Background: Auditory neuropathy (AN) is a hearing disorder that affects neural activity in the VIIIth cranial nerve and central auditory pathways. Progressive forms have been reported in a number of neurodegenerative diseases and may occur as a result of both the deafferentiation and desynchronisation of neuronal processes. The purpose of this study was to describe changes in auditory function over time in a patient with axonal neuropathy and to explore the effect of auditory intervention. Methods: We tracked auditory function in a child with progressive AN associated with Charcot–Marie–Tooth (Type 2C) disease, evaluating hearing levels, auditory-evoked potentials, and perceptual abilities over a 3-year period. Furthermore, we explored the effect of auditory intervention on everyday listening and neuroplastic development. Results: While sound detection thresholds remained constant throughout, both electrophysiologic and behavioural evidence suggested auditory neural degeneration over the course of the study. Auditory brainstem response amplitudes were reduced, and perception of auditory timing cues worsened over time. Functional hearing ability (speech perception in noise) also deteriorated through the first 1.5 years of study until the child was fitted with a “remote-microphone” listening device, which subsequently improved binaural processing and restored speech perception ability to normal levels. Conclusions: Despite the deterioration of auditory neural function consistent with peripheral axonopathy, sustained experience with the remote-microphone listening system appeared to produce neuroplastic changes, which improved the patient’s everyday listening ability—even when not wearing the device. Full article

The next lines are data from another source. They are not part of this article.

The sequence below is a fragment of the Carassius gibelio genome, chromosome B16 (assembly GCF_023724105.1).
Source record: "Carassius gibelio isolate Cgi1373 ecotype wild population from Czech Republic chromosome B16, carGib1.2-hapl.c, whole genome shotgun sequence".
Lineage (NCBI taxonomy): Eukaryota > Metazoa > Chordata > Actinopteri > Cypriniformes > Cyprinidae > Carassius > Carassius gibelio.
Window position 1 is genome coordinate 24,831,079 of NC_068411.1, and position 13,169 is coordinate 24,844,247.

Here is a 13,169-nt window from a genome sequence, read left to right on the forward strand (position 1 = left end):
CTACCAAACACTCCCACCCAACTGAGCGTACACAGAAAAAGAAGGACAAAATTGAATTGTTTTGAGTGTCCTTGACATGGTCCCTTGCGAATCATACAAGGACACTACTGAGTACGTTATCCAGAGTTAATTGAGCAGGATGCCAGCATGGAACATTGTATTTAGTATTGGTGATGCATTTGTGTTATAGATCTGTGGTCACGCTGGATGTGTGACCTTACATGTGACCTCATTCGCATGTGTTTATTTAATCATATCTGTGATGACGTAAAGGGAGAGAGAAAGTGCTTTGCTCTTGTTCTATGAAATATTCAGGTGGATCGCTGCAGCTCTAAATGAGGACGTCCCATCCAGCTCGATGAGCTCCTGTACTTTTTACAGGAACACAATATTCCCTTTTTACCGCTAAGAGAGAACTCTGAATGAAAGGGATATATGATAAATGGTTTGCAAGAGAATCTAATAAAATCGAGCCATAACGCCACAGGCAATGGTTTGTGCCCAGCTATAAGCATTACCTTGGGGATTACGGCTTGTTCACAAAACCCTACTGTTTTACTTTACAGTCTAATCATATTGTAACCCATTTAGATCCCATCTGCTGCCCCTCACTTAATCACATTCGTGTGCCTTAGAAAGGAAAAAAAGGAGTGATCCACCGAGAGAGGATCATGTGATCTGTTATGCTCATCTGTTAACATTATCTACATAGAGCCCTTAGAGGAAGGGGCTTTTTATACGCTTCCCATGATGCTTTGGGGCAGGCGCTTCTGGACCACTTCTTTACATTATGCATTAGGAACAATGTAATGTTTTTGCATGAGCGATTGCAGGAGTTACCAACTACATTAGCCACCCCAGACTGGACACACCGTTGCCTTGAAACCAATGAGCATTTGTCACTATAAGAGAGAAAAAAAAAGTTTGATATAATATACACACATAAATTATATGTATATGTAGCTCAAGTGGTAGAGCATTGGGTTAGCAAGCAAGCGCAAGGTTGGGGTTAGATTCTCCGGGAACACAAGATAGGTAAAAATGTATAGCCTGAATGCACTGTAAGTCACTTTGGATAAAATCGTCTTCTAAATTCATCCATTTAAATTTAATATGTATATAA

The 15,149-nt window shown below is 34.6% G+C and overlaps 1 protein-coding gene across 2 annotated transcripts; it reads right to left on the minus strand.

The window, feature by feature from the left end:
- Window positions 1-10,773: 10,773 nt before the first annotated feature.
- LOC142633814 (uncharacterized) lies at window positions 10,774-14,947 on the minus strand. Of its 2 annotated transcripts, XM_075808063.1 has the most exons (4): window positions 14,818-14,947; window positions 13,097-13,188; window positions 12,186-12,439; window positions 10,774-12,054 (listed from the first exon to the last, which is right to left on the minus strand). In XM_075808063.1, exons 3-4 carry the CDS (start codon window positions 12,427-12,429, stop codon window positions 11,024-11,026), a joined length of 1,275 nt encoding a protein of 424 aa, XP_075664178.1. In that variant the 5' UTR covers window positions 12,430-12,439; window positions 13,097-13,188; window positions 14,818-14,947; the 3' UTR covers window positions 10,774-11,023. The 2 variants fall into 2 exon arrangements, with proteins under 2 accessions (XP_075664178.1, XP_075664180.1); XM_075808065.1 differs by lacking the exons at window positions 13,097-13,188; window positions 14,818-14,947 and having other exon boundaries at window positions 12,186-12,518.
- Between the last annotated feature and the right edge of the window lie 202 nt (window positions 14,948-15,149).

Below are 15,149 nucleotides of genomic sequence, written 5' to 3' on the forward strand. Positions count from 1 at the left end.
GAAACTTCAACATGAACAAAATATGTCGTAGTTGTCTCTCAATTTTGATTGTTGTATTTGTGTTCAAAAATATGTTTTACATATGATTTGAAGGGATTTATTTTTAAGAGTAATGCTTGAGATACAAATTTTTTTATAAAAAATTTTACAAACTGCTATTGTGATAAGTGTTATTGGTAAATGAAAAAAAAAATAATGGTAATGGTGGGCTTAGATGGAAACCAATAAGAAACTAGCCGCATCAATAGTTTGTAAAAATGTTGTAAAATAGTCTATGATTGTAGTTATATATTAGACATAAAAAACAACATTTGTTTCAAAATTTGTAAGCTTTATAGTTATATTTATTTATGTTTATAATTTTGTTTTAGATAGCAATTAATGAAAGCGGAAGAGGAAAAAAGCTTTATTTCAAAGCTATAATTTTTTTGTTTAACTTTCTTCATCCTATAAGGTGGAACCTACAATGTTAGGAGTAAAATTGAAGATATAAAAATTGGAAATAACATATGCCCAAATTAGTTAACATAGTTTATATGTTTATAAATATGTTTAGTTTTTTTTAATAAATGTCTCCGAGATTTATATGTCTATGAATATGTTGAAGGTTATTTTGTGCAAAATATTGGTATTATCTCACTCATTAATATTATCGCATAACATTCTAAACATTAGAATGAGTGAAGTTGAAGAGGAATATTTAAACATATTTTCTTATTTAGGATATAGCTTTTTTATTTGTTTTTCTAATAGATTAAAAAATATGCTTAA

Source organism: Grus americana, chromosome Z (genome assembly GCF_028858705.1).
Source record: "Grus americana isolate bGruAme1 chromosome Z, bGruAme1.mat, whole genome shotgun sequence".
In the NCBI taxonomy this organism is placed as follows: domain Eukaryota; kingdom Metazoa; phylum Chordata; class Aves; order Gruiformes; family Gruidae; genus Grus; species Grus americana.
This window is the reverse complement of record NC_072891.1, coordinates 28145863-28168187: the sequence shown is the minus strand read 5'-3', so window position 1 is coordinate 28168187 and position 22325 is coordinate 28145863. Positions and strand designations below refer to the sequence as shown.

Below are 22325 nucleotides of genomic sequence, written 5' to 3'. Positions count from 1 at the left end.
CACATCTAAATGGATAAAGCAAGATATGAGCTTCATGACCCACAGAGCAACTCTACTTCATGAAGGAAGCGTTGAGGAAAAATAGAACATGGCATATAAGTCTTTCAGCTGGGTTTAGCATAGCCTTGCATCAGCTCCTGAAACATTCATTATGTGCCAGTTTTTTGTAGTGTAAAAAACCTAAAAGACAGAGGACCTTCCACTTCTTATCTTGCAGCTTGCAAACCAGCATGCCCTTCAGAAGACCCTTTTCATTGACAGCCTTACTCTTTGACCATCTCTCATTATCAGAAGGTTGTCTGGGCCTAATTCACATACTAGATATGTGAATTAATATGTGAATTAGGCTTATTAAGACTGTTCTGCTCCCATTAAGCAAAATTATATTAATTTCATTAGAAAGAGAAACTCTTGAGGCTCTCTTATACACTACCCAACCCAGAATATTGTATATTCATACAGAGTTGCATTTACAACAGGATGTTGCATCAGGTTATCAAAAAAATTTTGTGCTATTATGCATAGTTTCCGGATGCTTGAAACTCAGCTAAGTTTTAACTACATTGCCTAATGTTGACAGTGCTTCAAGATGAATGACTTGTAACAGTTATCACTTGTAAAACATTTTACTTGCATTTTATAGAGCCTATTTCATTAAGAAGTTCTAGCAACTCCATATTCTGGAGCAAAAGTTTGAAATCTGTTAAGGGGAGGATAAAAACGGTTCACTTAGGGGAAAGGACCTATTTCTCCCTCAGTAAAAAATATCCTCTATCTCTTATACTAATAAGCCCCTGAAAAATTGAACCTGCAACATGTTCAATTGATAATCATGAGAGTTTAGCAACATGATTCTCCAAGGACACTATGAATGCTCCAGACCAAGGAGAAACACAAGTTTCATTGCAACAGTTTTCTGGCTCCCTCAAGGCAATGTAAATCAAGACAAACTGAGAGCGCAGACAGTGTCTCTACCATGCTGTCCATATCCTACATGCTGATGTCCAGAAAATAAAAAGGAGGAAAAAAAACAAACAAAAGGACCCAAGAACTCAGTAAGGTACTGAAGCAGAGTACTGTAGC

(This article belongs to the Special Issue The Journey of Hearing and Hearing-Related Disorders over Time)
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14 pages, 6773 KiB  
Article
Platelet Activating Factor Receptor and Intercellular Adhesion Molecule–1 Expression Increases in the Small Airway Epithelium and Parenchyma of Patients with Idiopathic Pulmonary Fibrosis: Implications for Microbial Pathogenesis
by Affan Mahmood Shahzad, Wenying Lu, Surajit Dey, Prem Bhattarai, Archana Vijay Gaikwad, Jade Jaffar, Glen Westall, Darren Sutherland, Gurpreet Kaur Singhera, Tillie-Louise Hackett, Mathew Suji Eapen and Sukhwinder Singh Sohal
J. Clin. Med. 2024, 13(7), 2126; https://doi.org/10.3390/jcm13072126 - 6 Apr 2024
Viewed by 817
Abstract
Background: Idiopathic pulmonary fibrosis (IPF) is an irreversible lung fibrotic disorder of unknown cause. It has been reported that bacterial and viral co-infections exacerbate disease pathogenesis. These pathogens use adhesion molecules such as platelet activating factor receptor (PAFR) and intercellular adhesion molecule-1 [...] Read more.